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Lewis Hamilton nightmare goes on

The Bahrain Grand Prix turned into yet another self-imposed defeat for Lewis Hamilton — as was amply prefigured in the qualifying sessions.

Hamilton increasing resembles the nursery rhyme character who, “When she was good, she was very, very good. When she was bad, she was horrid”.

In Bahrain, Lewis Hamilton was horrid. What’s more he knows it.

Starting third on the grid, he appeared glued to it as other cars drove around him. Then he crashed into old antagonist Fernando Alonso in the Renault, before finishing out of the points in a dismal 13th place. There were strong suspicions that Alonso had brake-tested him, but the McLaren driver would not be drawn on that.

Felipe Massa, overcoming a barrage of criticism on his abilities, led a Ferrari one-two.

But Hamilton is the story yet again. Asked how disappointed he was, he replied, “It was a disaster. I let the team down today. It went badly from the beginning. As a professional you start off badly and you need to pick up the pieces and deliver points. I didn’t do any of that for the team.

“I had a collision with Fernando which cost the whole race. I am always the first to blame myself. That’s the right way to go.”

BMW now leads the Constructors’ Championship, continuing a very unpredictable season. Maybe Hamilton needs a spell in Max Mosley’s torture chamber.

Barcelona is next and could be make-or-break for the English driver.

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Lewis Hamilton shunts in Bahrain practice

Lewis Hamilton Lewis Hamilton crashed his McLaren into a tyre barrier at speed during today’s practice session for Sunday’s Bahrain Grand Prix.

Despite being shaken up he ended with the fourth-quickest time, almost 1.5 seconds down on Ferrari’s Felipe Massa.

Judging by these events, Massa looks to be the man to beat in the race proper. He has been criticized for not being able to handle the new rules on drivers’ aids in the cars.

His best lap time of one minute 31.240 seconds was said to be a whole second quicker than his pole position lap of a year ago.

World champion team-mate Kimi Raikkonen was almost a second down, with Heikki Kovalainen third in his McLaren, just edging Hamilton into fourth.

BMW Sauber’s Robert Kubica posted the fifth-best lap, followed by Nico Rosberg for Williams, David Coulthard in his Red Bull, the second Williams of Kazuki Nakajima, Toro Rosso’s Sebastien Bourdais and the Renault of Nelson Piquet.

Jenson Button was 11th in his Honda, with Super Aguri’s Anthony Davidson bringing up the rear over four seconds down.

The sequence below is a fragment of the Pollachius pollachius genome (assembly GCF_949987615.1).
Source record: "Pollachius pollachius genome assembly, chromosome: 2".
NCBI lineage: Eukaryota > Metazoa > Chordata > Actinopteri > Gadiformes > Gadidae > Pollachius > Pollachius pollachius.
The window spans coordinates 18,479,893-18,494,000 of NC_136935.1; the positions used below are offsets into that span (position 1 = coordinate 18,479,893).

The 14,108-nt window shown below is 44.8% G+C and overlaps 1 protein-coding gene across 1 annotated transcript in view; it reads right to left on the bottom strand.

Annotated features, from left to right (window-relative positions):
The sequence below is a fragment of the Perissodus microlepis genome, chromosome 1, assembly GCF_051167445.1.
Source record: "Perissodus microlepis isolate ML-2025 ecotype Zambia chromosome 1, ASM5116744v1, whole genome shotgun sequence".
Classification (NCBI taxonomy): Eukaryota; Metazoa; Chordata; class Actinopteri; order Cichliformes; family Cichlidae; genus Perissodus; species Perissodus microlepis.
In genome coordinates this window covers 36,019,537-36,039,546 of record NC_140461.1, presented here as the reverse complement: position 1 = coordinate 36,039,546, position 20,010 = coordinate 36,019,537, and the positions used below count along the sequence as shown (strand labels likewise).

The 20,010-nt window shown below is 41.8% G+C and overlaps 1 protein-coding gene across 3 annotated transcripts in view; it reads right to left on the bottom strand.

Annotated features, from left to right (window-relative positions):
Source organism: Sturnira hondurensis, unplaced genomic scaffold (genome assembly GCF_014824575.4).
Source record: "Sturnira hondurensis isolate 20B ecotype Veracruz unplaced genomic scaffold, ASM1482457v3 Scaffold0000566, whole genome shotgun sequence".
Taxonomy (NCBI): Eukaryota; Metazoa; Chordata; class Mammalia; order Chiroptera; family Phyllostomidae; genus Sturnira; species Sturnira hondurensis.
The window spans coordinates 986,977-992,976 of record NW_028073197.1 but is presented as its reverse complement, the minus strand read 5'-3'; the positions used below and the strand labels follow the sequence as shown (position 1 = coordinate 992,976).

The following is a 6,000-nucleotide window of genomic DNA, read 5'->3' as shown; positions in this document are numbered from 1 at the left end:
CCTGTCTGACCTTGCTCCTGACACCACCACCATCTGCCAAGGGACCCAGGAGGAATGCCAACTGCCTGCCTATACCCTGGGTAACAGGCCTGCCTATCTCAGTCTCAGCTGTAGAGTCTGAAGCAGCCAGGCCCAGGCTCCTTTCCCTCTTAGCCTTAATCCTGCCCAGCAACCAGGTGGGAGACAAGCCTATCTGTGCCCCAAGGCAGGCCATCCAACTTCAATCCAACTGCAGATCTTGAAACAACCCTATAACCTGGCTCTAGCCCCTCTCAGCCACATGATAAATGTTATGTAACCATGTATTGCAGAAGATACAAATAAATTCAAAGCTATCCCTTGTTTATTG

You make your own luck, it’s said. Hamilton seems to swing from extremely fortunate to desperately unlucky. Given his car is very reliable, he needs to stabilize his performance now if he’s to live up to last season’s sensational start to his career.

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Same Old Ferrari

It seems to me that the knives are out at Ferrari already. After the Bahrain GP, technical director Mario Almondo was critical of Raikkonen’s race, suggesting that he work on starts and restarts; now Kimi has voiced doubts over the preparation of his car for qualifying.

Ron Kimi

Ron Dennis and Kimi Raikkonen

Back in October of last year, I wrote of the difficulties Kimi would experience in fitting into the Ferrari team; since then I have seen nothing to change my mind. Even before he joined, Ferrari were talking about getting their new driver to smile more often and to moderate his private life. As I pointed out at the time, this amounted to implied criticism of a guy who has nothing to prove in F1 – we all know he is one the three fastest drivers around.

And now Almondo finds reason to pick at Raikkonen’s performance in Bahrain and Kimi, stung at last to put his side of the story (very tactfully – he said “we” most of the time), hints that he may not be getting the same treatment as Massa in qualifying. It hardly speaks of a team that is together in their determination for the Finn to succeed this year.

The most telling point is that these guarded exchanges are being conducted in public. Ferrari have been quite open in their criticism of Raikkonen from the very start, while their enthusiasm for Massa has been evident, Todt springing to the Brazilian’s defense after his ham-fisted attempts to pass Hamilton in Malaysia. Kimi has held his tongue until this latest statement but the tension on his face has been plain to see – he knows he’s getting a raw deal.